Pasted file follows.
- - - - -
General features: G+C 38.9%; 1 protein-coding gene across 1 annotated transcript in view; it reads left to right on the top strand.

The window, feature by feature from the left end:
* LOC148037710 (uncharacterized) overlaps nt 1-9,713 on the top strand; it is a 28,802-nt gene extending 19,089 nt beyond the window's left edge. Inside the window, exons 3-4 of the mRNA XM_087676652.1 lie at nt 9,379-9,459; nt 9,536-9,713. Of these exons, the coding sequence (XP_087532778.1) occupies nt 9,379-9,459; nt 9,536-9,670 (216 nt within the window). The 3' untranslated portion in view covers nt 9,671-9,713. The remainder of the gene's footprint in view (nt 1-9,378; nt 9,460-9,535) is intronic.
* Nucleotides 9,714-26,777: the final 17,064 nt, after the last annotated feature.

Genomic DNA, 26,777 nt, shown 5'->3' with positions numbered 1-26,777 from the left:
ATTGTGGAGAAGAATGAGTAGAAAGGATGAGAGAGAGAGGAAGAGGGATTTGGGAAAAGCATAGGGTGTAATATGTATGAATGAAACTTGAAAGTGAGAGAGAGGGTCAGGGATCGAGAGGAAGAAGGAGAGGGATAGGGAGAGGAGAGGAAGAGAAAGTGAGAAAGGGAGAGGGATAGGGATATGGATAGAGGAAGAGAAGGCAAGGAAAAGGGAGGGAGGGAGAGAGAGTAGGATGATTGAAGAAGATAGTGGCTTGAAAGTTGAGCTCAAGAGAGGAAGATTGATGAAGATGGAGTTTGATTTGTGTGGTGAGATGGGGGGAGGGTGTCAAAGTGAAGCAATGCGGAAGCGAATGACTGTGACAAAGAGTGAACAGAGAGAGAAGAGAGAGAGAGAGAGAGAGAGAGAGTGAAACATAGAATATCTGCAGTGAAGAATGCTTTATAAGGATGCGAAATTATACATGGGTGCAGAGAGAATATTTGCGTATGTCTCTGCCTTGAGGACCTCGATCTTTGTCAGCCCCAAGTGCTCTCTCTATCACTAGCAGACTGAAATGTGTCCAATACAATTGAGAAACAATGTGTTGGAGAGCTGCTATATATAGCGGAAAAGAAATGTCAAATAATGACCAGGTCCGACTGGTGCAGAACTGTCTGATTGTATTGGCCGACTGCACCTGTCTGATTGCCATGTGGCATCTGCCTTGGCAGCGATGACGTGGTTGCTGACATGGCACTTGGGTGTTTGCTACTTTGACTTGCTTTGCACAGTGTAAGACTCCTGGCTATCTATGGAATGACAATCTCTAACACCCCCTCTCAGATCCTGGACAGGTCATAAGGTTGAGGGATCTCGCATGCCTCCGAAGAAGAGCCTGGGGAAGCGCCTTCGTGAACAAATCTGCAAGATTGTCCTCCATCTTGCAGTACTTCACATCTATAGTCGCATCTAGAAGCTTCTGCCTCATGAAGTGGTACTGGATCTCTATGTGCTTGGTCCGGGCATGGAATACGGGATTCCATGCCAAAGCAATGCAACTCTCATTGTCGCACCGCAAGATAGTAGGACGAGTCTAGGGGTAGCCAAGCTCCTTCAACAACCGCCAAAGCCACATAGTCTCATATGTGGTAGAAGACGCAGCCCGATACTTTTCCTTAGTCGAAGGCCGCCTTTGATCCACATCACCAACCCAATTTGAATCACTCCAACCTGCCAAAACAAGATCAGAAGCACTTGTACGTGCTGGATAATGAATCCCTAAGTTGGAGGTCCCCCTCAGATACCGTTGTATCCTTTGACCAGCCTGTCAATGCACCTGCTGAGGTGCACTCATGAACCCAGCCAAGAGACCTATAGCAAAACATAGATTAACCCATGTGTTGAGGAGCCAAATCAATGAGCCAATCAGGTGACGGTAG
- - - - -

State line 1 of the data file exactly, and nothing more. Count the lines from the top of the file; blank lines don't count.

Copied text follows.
General features: G+C 38.9%; 1 protein-coding gene across 1 annotated transcript in view; it reads left to right on the top strand.